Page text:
Sadly, she was largely right: Rachel Maddow’s jihad against Politifact began in a compromised fashion.
As we all eventually do, Maddow had made a mistake. Politifact corrected her on her mistake. In the process, PolitiFact made a mistake of its own.
Maddow reacted in an extremely unbalanced way, and a war was born. She went on and on and on and on, lambasting PolitiFact for its mistake, without ever noting the fact that the site had been right about her own mistake.
We’d have to call that old reaction mostly dishonest. If you want to review this unbalanced old mess, see THE DAILY HOWLER, 2/28/11.
Last night, Maddow ended her program by trashing PolitiFact once again. She pounded the site extremely hard, even suggesting that someone should sue it because of its errors. Here’s the background:
PolitiFact had fact-checked the following statement by Martina Navratilova: "In 29 states in this country, you can still get fired for not just being gay, but if your employer thinks you are gay."
By normal construction, Navratilova’s statement seems to be accurate. As PolitiFact noted in its report, 21 states have laws against employment discrimination on the basis of sexual orientation. The other 29 states do not.
By normal construction, that makes Navritalova’s statement true. You can get fired for being gay in those 29 states! By this, Navritalova meant that a person would have no legal recourse in the event of such a firing.
But uh-oh! PolitiFact often has a very hard time applying its own basic ratings to the statements it fact-checks. These are three of the site's basic ratings: True, Mostly true, Half true.
In this case, the site presented some valid background information—information which didn’t contradict what Navritalova had said. But uh-oh! After presenting this extra information, the site then rated her statement this way:
In our view, that was a rather strange judgment. But PolitiFact does this sort of thing with its ratings all the time.
How hard did Maddow pound the site for this latest strange rating? To watch the whole segment, just click here. To get the flavor of Maddow’s objections, here’s the way she ended:
MADDOW (5/7/13): This is why the very important concept of fact-checking has become pointless at a time in our country when we really need it to mean something, because PolitiFact exists and has branded themselves the generic arbiter of fact and the paragon of fact-checking, and they are terrible at it. They are terrible.Someone should sue PolitiFact to retrieve the word “fact!”
They fact-checked a statement about state law, found it to be true, decided it didn’t seem seemly or whatever to actually just call it true, so then they searched other unrelated information about how there are other kinds of things besides states, like some companies decide they don’t want to discriminate, and doesn’t that count for something?
No! Because that is not the statement you are fact-checking! The statement you were supposed to be fact checking is true! And until somebody figures out how to sue you in order to retrieve the meaning of the word "fact" from the dark and airless hole you have stuffed it into, PolitiFact, then no, it is not OK for you to just make this stuff up. You are truly terrible.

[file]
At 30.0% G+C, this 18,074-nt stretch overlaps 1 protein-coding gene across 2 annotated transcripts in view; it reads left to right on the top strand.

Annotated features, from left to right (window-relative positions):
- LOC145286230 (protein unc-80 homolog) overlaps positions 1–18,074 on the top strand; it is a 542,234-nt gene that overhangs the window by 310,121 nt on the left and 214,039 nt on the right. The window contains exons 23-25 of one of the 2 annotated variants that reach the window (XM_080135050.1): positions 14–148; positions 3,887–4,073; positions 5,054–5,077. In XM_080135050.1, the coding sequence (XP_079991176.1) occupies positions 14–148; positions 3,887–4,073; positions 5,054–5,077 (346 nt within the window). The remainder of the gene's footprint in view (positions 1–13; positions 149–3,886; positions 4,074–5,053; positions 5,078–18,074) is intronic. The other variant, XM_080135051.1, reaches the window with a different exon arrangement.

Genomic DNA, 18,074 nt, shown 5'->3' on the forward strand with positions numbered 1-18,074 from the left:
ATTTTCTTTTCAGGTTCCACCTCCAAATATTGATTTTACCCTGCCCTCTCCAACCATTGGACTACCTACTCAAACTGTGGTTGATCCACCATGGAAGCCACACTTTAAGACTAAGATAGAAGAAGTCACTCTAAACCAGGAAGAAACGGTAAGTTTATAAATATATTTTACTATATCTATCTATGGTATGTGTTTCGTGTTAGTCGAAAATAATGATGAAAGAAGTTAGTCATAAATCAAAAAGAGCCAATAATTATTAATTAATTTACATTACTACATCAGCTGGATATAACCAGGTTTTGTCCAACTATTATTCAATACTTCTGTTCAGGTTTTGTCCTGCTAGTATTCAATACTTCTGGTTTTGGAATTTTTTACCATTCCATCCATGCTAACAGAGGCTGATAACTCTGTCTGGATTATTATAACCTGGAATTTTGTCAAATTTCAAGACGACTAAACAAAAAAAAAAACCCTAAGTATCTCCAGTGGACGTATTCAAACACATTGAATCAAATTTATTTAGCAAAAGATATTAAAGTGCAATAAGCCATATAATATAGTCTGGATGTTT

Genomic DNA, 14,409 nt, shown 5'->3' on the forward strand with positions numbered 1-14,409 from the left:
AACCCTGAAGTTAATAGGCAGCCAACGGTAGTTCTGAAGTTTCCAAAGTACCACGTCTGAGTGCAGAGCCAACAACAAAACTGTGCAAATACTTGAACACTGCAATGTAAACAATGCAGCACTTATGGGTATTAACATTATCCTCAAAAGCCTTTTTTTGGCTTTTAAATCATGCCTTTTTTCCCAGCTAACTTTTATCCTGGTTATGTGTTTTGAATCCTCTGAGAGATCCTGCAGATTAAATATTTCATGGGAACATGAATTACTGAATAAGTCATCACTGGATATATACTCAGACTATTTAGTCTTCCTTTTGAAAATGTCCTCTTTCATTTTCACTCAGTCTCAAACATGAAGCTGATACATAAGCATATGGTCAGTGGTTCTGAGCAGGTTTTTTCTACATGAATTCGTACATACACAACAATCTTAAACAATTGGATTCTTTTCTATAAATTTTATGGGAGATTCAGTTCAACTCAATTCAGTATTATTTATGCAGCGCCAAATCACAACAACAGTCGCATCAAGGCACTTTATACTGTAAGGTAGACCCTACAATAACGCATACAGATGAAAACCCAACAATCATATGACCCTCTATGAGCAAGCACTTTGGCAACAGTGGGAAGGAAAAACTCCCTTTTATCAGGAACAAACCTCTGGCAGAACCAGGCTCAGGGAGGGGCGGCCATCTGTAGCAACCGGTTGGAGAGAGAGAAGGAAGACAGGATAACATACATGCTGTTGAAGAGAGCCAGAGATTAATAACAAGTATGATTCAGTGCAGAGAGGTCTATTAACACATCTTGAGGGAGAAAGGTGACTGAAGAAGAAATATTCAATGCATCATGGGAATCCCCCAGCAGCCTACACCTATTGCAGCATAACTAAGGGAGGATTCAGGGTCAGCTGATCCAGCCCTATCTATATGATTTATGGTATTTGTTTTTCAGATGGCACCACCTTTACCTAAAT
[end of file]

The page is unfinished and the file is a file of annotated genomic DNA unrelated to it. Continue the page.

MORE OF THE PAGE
Fact-checking has to count for something and, PolitiFact, you are ruining it for everyone. There.
Now it's time for The Last Word. Have a good night.
Ever since she herself got fact-checked, Maddow’s jihad against PolitiFact has tended to go over the top. Last night wasn’t entirely different.
In truth, the concept of fact-checking really hasn’t become pointless at this time. If it has, it isn’t because PolitiFact has branded itself the generic arbiter of fact. Nor is PolitiFact in the process of ruining fact-checking for everyone, whatever that might mean.
There are several major fact-checking sites out there; PolitiFact is only one. Nor is PolitiFact able to “brand itself the generic arbiter of fact and the paragon of fact-checking,” although the Pulitzer committee helped do so when it gave the site a Pulitzer Prize, an award Maddow didn’t mention.
Should someone sue PolitiFact? Its ratings often strike us as very strange, but that is a fairly outsized suggestion. That said, Maddow was right about this latest decision to downgrade a statement which was, in fact, simply accurate.
We’ve noted this problem in the past. PolitiFact often does good work developing background information about a particular topic. But after developing such information, the site is often amazingly bad at applying its basic ratings.
Navritalova’s statement was true! You can get fired in 29 states for being gay, without any legal recourse. That doesn’t mean that every gay person does get fired. It doesn’t even mean that everyone is exposed.
PolitiFact noted that government employees in those states would have legal recourse. We assume that means federal employees, but PolitiFact (Oops!) wasn’t clear.
That was a valid point to add. But the original statement is still accurate. You can get fired in 29 states. In 21 states, you cannot.
At these moments, you see the remarkable lack of intellectual skill in our upper-end press corps. PolitiFact is often amazingly shaky when it applies its own ratings.
PolitiFact is a Pulitzer-winning site, but it has this remarkable logical problem. This is a window into the intellectual world of our upper-end press corps.
Maddow was right about this rating. That said, we recall where this jihad began.
When it comes to major mainstream press organs, Maddow tends to hit PolitiFact hard, go quite easy on everyone else. Given the press corps’ ocean of errors, we would have to rate her fury this way:
“Justified but quite selective.”